Late last month, the Department of the Treasury announced that the Office of Foreign Assets Control (OFAC) had entered into a settlement with BitGo, Inc., a Silicon Valley company that offers "non-custodial secure digital wallet management services" for blockchain currencies, for its failure to prevent users in countries subject to US sanctions from using its services. Treasury stated that BitGo's culpability stemmed from its "[failure] to implement controls"—such as IP-address blocking—designed to prevent such occurrences.
Treasury's announcement highlights that at the time of the violations, BitGo did track its users' IP addresses—but did not filter out users with IP addresses in sanctioned countries and territories. Until April 2018, users only needed to create a username and password to use BitGo's services. After April 2018, BitGo required users to self-identify their location, but did not verify those attestations—again, even though it tracked that information via IP address for unrelated purposes. In other words, it had "reason to know" of the violations.
DespiteBitGo's knowledge of users' locations, users from the sanctioned jurisdictions of Crimea, Cuba, Iran, Sudan, and Syria were able to create and use digital currency wallets and engage in digital currency transactions on BitGo's platform in violation of Executive Order 13685. Between March 2015 and December 2019, BitGo processed 183 digital currency transactions for individuals whose IP addresses indicated that they were in sanctioned jurisdictions for a total of $9,127.79.
To settle the claims, BitGo agreed to pay $98,830—more than ten-fold the total amount of the underlying transactions. Given the number of transactions, OFAC potentially could have fined BitGo for significantly more. Still, the settlement is unusual: OFAC settlements do not often exceed the total amount of the underlying transactions.
A Shot Across the Bow
BitGo's case may be a warning bell, or a harbinger, of OFAC enforcement actions to come. Treasury noted that BitGo is a relatively small company that has not been subject to a penalty notice of a violation finding from OFAC in the last five years. But it focused on the fact that BitGo still clearly had the means to recognize that users were accessing the app from sanctioned jurisdictions—and indeed, that it was already collecting the data needed to screen for sanctions violations.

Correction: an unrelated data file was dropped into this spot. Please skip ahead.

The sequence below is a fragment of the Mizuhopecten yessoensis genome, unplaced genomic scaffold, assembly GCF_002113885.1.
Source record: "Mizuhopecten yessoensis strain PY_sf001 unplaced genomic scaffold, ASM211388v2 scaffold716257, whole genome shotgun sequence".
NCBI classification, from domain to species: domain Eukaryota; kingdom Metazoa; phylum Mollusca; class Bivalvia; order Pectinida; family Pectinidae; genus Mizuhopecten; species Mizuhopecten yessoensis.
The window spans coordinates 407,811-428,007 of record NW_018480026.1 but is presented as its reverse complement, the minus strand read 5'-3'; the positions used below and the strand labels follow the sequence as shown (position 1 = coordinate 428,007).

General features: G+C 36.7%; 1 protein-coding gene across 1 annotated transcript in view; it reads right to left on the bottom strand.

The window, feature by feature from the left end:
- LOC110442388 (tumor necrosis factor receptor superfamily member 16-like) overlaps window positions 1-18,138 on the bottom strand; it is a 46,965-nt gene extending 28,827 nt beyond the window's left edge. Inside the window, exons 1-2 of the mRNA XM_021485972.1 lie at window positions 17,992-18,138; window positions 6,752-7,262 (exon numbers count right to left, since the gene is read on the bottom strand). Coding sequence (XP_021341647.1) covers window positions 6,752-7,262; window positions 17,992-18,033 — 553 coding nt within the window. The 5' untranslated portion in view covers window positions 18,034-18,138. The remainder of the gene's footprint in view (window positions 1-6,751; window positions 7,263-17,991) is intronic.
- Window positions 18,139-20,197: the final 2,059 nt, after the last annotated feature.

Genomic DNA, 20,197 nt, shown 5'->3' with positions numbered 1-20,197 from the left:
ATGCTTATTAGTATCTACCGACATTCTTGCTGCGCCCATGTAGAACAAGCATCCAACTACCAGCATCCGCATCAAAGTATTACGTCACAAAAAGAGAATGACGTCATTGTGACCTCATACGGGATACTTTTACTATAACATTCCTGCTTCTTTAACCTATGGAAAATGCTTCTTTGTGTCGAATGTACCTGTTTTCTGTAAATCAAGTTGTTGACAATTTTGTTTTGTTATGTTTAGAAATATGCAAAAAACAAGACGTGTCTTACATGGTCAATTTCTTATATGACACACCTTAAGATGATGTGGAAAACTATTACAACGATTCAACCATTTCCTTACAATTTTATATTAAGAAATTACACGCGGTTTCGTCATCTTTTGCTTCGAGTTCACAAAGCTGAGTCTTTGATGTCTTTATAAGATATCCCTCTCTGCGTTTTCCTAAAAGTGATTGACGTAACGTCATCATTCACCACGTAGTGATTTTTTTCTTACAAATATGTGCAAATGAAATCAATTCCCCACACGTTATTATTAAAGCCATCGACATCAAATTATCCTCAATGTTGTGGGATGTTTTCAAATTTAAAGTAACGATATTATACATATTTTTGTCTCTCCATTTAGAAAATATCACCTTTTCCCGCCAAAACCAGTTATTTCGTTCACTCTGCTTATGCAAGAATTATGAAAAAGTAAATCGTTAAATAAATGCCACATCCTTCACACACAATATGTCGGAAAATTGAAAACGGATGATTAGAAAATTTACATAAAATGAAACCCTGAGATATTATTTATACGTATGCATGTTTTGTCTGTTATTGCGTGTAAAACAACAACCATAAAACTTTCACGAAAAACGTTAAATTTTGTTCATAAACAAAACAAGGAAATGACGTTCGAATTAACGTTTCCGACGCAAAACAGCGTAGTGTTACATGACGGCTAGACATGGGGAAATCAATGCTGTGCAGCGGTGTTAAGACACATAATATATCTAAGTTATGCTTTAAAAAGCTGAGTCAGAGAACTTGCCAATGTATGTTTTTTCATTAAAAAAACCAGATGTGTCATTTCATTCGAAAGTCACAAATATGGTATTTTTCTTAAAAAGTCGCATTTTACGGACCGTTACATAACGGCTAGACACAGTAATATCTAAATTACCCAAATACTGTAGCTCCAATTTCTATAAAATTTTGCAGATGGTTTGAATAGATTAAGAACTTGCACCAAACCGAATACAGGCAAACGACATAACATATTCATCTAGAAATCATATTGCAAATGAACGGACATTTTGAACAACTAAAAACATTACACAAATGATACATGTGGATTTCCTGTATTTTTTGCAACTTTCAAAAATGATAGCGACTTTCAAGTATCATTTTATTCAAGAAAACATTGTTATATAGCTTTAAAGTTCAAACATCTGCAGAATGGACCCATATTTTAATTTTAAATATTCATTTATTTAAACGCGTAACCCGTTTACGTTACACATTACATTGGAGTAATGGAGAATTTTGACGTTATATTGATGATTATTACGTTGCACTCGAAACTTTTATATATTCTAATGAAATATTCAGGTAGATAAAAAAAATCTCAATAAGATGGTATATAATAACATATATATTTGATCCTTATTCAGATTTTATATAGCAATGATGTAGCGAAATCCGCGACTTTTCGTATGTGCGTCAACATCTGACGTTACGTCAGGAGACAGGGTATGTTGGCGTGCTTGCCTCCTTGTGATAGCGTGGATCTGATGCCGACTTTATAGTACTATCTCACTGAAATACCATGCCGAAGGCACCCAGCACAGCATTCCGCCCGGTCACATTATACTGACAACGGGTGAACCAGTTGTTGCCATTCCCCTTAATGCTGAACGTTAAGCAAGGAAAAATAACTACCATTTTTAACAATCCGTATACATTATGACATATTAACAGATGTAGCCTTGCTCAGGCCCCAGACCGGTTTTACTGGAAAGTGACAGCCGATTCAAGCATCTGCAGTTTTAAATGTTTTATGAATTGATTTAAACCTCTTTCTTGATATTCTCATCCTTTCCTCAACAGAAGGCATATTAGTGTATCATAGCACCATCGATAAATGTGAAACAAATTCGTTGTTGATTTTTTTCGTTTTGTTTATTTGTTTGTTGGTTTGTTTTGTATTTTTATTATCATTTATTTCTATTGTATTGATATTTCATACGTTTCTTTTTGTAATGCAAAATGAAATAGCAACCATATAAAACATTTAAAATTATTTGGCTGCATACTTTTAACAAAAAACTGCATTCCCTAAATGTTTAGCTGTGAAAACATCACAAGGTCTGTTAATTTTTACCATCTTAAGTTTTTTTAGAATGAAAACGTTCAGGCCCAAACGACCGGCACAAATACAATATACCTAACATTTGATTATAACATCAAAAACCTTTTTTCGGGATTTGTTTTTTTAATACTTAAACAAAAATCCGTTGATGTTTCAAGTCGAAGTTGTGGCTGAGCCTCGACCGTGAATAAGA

All app developers creating products for the global market that permit in-app purchases or intra-app transactions, or any activity that might subject them to US sanctions law (including the provision of any services from US-based web servers), should pay attention. Treasury's message is clear. If developers that are subject to US sanctions law are collecting geolocation data from their users for any reason, then they should be careful to use it for sanctions compliance as well.
What is not clear is whether this means that app developers must collect geolocation data specifically for sanctions law purposes. But depending on the services being provided, collecting data for such purposes may make sense. Particularly if a US-based service provider is facilitating financial transactions, it may be prudent to collect geo-location data because the US government is likely to continue pursuing services that might permit sanctioned persons to avoid the global banking system, which has become highly sensitive to the US sanctions-law regime.
Comply Now or Comply Later
BitGo's settlement was offset by "mitigating factors" determined by OFAC's Enforcement Guidelines. In particular, BitGo (1) cooperated with OFAC's investigation into the apparent violations, and (2) made "significant" investment into remedial compliance measures, including hiring a chief compliance officer and implementing a robust OFAC policy that incorporated several technical measures, such as IP-address blocking for sanctioned jurisdictions, period-batch screening, recordkeeping procedures, and regular screening configurations criteria reviews.
US app developers cannot rely on the companies that distribute their apps (e.g., app stores and phone manufacturers) to ensure that they abide by governing laws and policies. To avoid large settlements and the reputational harms that flow from enforcement actions, developers should be careful to prioritize comprehensive compliance programs with US and global sanctions, export control, privacy, and other regulatory requirements.
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